Unit 10 Time Advisory   show close
    Unit 10 Learning Outcomes   show close
  • 10.1 Personality Defined  

    Note: The reading assigned below the Unit 10 introduction covers this topic. In particular, focus on the text below the heading, “Personality” on page 2. To cover subunits 10.1.1 through 10.1.3, take approximately 15 minutes to review pages 2–5.

  • 10.1.1 Normal versus Abnormal  

    Note: The reading assigned below the Unit 10 introduction covers this topic. In particular, focus on the text below the heading, “Normal versus Abnormal” on page 2. 

  • 10.1.2 Dimensional Model and Assessment Method  

    Note: The reading assigned below the Unit 10 introduction covers this topic. In particular, focus on the text below the heading, “Dimensional Model and Assessment Method” on pages 4 and 5.

  • 10.1.3 Categorical Model and Assessment Method  

    Note: The reading assigned below the Unit 10 introduction covers this topic. In particular, focus on the text below the heading, “Categorical Model and Assessment Method” on page 5.

  • 10.2 Introduction to Personality Disorders  
  • 10.2.1 Common Characteristics  

    Note: The reading assigned below subunit 10.2 covers this topic. In particular, review the first section titled “Basic Concept of a Personality Disorder” through “DSM-V Changes.” Take approximately 15 minutes to review this material. 

  • 10.2.2 Controversial and Problematic Areas of Diagnosis  

    Note: The reading assigned below subunit 10.2 covers this topic. Review the section titled “Diagnostic Dilemmas in Classifying Personality Disorders.” Take approximately 15 minutes to review this section. 

  • 10.3 Cluster A: Odd or Eccentric Disorders (a.k.a Schizophrenia Spectrum)  
  • 10.3.1 Paranoid  

    Note: The reading assigned below subunit 10.2 covers this topic. Review the sections titled “Cluster A” and “Paranoid Personality Disorder.” Take approximately 15 minutes to review these sections.

  • 10.3.2 Schizoid  

    Note: The reading assigned below subunit 10.2 covers this topic. Review the sections titled “Cluster A” and Schizoid Personality Disorder.” Take approximately 15 minutes to review these sections.

  • 10.3.3 Schizotypal  

    Note: The readings assigned below subunit 10.2 cover this topic. Review the sections titled “Cluster A” and “Schizotypal Personality Disorder.” Take approximately 15 minutes to review these sections.

  • 10.3.4 Goals of Treatment  

    Note: The reading assigned below subunit 10.2 covers this topic. Review the “Empirically Supported Treatments” sections for paranoid, schizoid, and schizotypal disorders. Take approximately 15 minutes to review these sections.

  • 10.4 Cluster B: Dramatic, Emotional, or Erratic Disorders  

    Note: The reading assigned below subunit 10.2 covers this topic. Review the section titled “Cluster B.”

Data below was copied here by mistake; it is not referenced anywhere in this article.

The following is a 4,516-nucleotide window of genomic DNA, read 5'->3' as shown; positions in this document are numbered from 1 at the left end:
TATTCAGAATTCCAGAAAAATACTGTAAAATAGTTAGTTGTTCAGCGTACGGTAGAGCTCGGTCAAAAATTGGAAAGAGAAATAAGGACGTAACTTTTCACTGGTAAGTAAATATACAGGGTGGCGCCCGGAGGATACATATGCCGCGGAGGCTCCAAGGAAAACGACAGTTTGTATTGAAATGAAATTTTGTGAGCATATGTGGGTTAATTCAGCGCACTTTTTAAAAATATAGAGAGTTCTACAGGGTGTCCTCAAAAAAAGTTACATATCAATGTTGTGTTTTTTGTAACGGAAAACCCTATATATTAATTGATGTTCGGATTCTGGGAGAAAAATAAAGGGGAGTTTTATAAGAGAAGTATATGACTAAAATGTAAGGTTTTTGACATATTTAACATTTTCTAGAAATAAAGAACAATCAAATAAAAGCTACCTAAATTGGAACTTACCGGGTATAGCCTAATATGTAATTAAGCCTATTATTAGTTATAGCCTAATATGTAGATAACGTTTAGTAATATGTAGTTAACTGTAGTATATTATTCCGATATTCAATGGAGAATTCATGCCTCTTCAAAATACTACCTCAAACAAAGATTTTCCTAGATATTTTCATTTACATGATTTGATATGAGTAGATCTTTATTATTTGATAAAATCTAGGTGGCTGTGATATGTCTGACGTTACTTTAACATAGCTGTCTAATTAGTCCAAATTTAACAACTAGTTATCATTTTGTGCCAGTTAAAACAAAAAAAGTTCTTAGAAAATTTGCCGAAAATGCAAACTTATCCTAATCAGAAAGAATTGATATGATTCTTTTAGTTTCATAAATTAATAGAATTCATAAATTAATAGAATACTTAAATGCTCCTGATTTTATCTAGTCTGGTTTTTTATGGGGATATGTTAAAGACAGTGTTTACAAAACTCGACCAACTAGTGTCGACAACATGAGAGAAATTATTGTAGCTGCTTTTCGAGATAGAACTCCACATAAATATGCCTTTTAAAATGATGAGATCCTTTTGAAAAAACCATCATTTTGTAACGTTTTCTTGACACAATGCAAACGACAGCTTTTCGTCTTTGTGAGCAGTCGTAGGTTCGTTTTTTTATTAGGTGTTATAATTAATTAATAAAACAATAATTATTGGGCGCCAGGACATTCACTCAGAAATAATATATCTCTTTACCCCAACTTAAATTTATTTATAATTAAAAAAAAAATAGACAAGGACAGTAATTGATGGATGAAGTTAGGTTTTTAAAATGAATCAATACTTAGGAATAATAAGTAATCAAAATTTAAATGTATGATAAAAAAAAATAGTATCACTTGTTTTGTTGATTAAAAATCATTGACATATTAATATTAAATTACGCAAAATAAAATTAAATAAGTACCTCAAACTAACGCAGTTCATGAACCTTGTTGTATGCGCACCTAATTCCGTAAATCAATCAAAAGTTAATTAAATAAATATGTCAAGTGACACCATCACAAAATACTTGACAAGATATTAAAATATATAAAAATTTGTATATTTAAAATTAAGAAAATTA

• 10.4.1 Antisocial  

    Note: The reading assigned below subunit 10.2 covers this topic. Review the sections titled “Cluster B” and “Antisocial Personality Disorder.” Take approximately 15 minutes to review these sections. 

  • 10.4.2 Borderline  

    Note: The reading assigned below subunit 10.2 covers this topic. Review the section titled “Borderline Personality Disorder.” Take approximately 15 minutes to review this section.

  • 10.4.3 Histrionic  

    Note: The reading assigned below subunit 10.2 covers this topic. Review the section titled “Histrionic Personality Disorder.” Take approximately 15 minutes to review this section.

  • 10.4.4 Narcissistic  

    Note: The reading assigned below subunit 10.2 covers this topic. Review the section titled “Narcissistic Personality Disorder.” Take approximately 15 minutes to review this section.

  • 10.5 Cluster C: Anxious or Fearful Disorders  

    Note: The reading assigned below subunit 10.2 covers this topic. In particular, focus on the text below the section “Cluster C” toward the beginning of the reading. 

  • 10.5.1 Avoidant  

    Note: The reading assigned below subunit 10.2 covers this topic. In particular, review the sections titled “Cluster C” and “Avoidant Personality Disorder.” Take approximately 15 minutes to review these sections. 

  • 10.5.2 Dependent  

    Note: The reading assigned below subunit 10.2 covers this topic. In particular, review the section titled “Dependent Personality Disorder.” Take approximately 15 minutes to review this section.

  • 10.5.3 Obsessive-Compulsive  

    Note: The reading assigned below subunit 10.2 covers this topic. In particular, review the section titled “Obsessive-Compulsive Personality Disorder.” Take approximately 15 minutes to review this section.

  • 10.6 Treatment of Personality Disorders  
  • 10.6.1 Recommendations for Treatment of Personality Disorders  

    Note: The web media assigned below subunit 10.6 covers this topic.

  • 10.6.2 Prognosis of Treatment for Personality Disorders  

    Note: The web media assigned below subunit 10.6 covers this topic. 

  • Final Exam